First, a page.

If you’re looking for a cost-effective way to dress up a room in your home, crown molding can be a simple way to add elegance and class with minimal investment.
Crown molding is most commonly applied as a decorative trim where the walls meet the ceiling. It is often painted the same color as the baseboards, door frames and other woodwork, but can be colored to match the ceiling or a different shade to create extra drama.
Though the corner angles may be especially daunting for do-it-yourself types, installing crown molding is a project you can tackle without the assistance of a professional. However, it is a good idea to ask for help along the way, as all the measuring, marking and holding up pieces for nailing can be a bit much for one person.
This step-by-step guide can show you how to create a striking design element in your home:
Measure the perimeter of your room, remembering to take into account any insets or bump-outs that add additional inches. Be sure to pad your total when purchasing materials to allow for a mistake (or two).
Prime and paint the molding, front and back, and allow it to dry completely.
Mark the studs near the ceiling on all walls so you can securely attach the molding.
Measure from the ceiling down the depth of the molding and mark this point. Using a level, establish a baseline for the length of each wall.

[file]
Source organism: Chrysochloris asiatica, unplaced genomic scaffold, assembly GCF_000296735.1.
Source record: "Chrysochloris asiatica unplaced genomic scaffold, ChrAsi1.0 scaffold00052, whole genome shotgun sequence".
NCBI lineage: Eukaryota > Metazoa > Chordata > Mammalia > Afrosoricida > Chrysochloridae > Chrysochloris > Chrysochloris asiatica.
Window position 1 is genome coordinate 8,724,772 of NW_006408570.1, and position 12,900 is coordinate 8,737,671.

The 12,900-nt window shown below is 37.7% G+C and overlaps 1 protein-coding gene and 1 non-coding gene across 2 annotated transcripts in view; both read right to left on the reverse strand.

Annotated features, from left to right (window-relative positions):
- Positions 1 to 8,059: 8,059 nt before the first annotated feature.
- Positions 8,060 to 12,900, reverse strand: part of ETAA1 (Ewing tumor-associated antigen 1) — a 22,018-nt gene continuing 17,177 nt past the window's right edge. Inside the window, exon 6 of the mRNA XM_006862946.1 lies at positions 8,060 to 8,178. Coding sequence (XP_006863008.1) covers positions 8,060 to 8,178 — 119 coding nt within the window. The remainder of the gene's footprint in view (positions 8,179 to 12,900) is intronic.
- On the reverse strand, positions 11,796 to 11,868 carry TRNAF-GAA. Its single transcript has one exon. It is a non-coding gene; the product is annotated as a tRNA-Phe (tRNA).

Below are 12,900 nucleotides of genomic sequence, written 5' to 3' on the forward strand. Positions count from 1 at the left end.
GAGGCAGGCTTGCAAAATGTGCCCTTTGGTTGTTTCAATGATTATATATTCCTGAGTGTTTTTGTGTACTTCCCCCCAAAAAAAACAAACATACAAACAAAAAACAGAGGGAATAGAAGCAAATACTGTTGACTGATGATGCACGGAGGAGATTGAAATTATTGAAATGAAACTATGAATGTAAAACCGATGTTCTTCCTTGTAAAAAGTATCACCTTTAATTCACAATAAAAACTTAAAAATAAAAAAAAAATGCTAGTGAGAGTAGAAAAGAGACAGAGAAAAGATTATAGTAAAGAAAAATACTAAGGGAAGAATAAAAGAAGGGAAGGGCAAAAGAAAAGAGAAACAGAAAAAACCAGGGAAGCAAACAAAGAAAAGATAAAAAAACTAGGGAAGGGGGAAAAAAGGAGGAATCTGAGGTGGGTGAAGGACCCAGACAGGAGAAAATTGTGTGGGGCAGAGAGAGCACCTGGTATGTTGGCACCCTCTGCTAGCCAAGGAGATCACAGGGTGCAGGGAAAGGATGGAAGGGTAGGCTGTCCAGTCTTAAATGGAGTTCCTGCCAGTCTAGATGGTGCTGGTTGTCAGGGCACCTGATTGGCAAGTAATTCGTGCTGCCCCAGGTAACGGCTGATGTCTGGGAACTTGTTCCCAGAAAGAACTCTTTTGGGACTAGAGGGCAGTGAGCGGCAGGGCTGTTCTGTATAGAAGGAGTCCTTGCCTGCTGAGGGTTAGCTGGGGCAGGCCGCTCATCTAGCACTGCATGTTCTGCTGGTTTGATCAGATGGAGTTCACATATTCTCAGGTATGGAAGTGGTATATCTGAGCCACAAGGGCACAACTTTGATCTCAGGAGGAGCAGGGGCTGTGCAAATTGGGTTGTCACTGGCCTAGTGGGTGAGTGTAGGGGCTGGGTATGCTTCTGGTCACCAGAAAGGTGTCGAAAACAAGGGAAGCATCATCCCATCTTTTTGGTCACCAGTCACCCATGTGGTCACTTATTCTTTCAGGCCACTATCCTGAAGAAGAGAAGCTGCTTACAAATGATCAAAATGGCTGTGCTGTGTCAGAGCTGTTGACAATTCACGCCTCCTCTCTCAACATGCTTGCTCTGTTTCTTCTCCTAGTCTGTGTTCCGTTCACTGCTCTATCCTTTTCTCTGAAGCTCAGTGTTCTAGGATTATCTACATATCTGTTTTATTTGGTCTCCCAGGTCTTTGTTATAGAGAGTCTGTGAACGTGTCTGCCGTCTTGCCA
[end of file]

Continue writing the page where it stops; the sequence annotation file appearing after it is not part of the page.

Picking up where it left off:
Use a miter saw or coping saw to trim angles for corner pieces. Remember the molding as it lays on the saw table is the inverse of its fit to the wall, so you may want to make a few practice cuts to be sure you’re trimming angles properly. A good rule of thumb: For outside corners, the top edge is longer; for inside corners, the longer edge is on the bottom.
Attach molding using a nail gun, making sure to hit as many studs as possible for secure attachment.
On the sections that fit in corners, nail the center of the molding first, leaving the corner end loose. Use a wood shim or screwdriver behind the bottom edge of the molding to make adjustments and eliminate gaps before securing the corners.
Where you join two pieces for a long stretch of wall, be sure the seam falls over a stud, so you can nail both ends firmly in place. For the most polished look, fit the ends of these pieces together with complementary 45-degree angles.
If your nails aren’t fully sunk, use a nail set to press them deeper. Use wood putty to cover nail holes.
Caulk all seams using a thin stream and use a finger dipped in water to smooth away excess.
Touch up paint, especially over putty spots and seams.
Find more tips for upgrading your home at eLivingtoday.com.